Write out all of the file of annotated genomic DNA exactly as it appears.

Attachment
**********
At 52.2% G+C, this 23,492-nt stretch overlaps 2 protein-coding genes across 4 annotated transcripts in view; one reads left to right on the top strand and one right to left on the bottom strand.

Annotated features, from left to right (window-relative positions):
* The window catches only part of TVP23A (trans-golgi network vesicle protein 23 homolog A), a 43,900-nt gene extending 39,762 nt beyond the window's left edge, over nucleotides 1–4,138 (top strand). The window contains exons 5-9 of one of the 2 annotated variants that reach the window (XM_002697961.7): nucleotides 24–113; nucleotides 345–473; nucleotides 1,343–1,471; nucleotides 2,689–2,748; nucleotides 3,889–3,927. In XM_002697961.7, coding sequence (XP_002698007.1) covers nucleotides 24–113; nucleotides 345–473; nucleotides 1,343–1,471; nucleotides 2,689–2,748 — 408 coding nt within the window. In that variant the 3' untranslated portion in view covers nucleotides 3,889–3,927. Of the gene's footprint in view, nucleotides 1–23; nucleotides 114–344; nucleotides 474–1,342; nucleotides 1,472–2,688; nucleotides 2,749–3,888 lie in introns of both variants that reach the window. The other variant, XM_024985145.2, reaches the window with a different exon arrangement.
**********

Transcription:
At 52.2% G+C, this 23,492-nt stretch overlaps 2 protein-coding genes across 4 annotated transcripts in view; one reads left to right on the top strand and one right to left on the bottom strand.

Annotated features, from left to right (window-relative positions):
* The window catches only part of TVP23A (trans-golgi network vesicle protein 23 homolog A), a 43,900-nt gene extending 39,762 nt beyond the window's left edge, over nucleotides 1–4,138 (top strand). The window contains exons 5-9 of one of the 2 annotated variants that reach the window (XM_002697961.7): nucleotides 24–113; nucleotides 345–473; nucleotides 1,343–1,471; nucleotides 2,689–2,748; nucleotides 3,889–3,927. In XM_002697961.7, coding sequence (XP_002698007.1) covers nucleotides 24–113; nucleotides 345–473; nucleotides 1,343–1,471; nucleotides 2,689–2,748 — 408 coding nt within the window. In that variant the 3' untranslated portion in view covers nucleotides 3,889–3,927. Of the gene's footprint in view, nucleotides 1–23; nucleotides 114–344; nucleotides 474–1,342; nucleotides 1,472–2,688; nucleotides 2,749–3,888 lie in introns of both variants that reach the window. The other variant, XM_024985145.2, reaches the window with a different exon arrangement.